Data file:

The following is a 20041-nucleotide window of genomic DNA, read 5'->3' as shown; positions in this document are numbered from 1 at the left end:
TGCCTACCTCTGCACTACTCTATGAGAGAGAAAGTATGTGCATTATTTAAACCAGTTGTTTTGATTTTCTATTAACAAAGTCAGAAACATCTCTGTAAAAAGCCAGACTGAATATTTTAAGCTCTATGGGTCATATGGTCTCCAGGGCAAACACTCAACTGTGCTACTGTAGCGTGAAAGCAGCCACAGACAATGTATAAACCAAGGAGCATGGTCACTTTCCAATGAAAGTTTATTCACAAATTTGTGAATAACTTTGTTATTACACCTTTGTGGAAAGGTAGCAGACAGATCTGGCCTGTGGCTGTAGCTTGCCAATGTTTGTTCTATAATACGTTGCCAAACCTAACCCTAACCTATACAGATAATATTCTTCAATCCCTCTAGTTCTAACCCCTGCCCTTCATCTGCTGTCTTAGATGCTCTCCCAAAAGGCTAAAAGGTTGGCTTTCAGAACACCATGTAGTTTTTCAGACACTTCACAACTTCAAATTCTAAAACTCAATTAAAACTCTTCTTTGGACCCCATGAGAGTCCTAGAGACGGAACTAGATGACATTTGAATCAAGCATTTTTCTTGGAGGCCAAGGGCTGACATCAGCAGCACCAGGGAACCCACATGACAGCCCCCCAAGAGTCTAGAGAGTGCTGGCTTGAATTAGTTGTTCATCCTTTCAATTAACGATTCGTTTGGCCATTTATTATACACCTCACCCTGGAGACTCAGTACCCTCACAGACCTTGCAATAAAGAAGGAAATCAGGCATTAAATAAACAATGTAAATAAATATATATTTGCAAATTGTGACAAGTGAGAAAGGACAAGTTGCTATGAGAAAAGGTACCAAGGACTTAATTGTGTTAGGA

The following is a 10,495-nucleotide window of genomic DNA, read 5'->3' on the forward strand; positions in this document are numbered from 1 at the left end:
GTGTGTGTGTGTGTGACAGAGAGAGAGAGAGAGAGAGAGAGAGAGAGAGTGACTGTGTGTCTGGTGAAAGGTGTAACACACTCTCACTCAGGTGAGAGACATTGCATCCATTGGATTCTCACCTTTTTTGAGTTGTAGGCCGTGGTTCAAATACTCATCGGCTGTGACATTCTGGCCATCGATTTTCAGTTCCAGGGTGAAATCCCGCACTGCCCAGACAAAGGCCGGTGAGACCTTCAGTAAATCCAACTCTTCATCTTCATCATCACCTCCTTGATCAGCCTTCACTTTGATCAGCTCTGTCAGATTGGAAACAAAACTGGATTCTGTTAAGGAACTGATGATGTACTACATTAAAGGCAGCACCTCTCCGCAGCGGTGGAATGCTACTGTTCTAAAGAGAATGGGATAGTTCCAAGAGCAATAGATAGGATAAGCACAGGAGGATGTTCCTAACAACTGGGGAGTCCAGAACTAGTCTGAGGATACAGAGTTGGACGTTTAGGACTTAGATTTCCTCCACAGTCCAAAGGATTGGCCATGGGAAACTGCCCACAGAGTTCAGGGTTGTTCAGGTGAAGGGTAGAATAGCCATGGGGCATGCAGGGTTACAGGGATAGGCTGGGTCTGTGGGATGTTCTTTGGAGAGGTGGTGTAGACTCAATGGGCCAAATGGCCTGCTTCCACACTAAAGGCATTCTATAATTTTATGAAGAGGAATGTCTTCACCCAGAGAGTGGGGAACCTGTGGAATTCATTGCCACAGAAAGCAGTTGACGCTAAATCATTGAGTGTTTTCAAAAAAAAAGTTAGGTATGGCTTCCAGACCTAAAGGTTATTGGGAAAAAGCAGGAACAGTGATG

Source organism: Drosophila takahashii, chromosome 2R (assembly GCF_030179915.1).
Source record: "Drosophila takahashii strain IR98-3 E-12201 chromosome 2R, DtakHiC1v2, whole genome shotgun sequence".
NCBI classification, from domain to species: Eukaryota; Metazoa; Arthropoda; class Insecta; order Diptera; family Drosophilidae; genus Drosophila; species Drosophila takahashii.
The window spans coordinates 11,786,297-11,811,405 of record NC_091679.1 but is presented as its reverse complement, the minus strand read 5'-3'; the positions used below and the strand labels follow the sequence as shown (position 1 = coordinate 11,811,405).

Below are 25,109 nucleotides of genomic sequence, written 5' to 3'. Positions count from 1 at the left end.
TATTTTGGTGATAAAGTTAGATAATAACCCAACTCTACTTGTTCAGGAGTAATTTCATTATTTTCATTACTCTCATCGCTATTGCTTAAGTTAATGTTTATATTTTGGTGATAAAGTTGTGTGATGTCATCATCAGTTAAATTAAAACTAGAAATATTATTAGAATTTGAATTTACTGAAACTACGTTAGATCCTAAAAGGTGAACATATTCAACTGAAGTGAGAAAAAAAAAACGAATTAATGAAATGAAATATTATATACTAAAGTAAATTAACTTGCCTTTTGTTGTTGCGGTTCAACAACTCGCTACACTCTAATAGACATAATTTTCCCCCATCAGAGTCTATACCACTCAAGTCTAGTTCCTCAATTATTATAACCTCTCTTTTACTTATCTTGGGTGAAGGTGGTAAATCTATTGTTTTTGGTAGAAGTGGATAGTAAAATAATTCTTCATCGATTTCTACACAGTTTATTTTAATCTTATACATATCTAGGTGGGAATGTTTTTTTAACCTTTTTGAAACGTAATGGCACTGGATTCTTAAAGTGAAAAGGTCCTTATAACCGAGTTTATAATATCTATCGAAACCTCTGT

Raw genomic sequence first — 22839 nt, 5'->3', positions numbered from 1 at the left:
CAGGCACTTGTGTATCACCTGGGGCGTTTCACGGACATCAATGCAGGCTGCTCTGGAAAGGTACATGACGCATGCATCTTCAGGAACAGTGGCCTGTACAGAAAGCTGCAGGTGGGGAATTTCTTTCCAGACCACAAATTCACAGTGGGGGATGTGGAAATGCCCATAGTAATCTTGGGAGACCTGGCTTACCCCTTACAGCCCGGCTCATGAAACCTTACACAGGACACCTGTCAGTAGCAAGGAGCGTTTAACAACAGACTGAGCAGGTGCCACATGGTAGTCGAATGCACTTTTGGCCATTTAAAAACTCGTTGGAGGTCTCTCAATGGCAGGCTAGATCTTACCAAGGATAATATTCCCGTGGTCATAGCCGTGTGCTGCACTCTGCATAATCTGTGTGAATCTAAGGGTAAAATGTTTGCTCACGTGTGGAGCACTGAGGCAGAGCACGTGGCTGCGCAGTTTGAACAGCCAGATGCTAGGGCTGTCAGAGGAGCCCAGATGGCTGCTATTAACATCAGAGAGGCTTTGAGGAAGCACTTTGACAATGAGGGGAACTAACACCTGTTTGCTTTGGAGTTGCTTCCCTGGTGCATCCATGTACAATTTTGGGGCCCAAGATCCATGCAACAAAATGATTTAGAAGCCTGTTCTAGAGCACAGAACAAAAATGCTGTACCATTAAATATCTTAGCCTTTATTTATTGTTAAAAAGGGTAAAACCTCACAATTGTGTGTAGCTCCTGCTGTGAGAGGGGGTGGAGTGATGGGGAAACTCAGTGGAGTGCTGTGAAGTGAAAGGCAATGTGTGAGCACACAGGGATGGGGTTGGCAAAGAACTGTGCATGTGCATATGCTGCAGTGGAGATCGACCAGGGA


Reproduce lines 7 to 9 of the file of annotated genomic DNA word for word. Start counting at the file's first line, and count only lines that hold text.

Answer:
NCBI classification, from domain to species: Eukaryota; Metazoa; Arthropoda; class Insecta; order Diptera; family Drosophilidae; genus Drosophila; species Drosophila takahashii.
The window spans coordinates 11,786,297-11,811,405 of record NC_091679.1 but is presented as its reverse complement, the minus strand read 5'-3'; the positions used below and the strand labels follow the sequence as shown (position 1 = coordinate 11,811,405).

Below are 25,109 nucleotides of genomic sequence, written 5' to 3'. Positions count from 1 at the left end.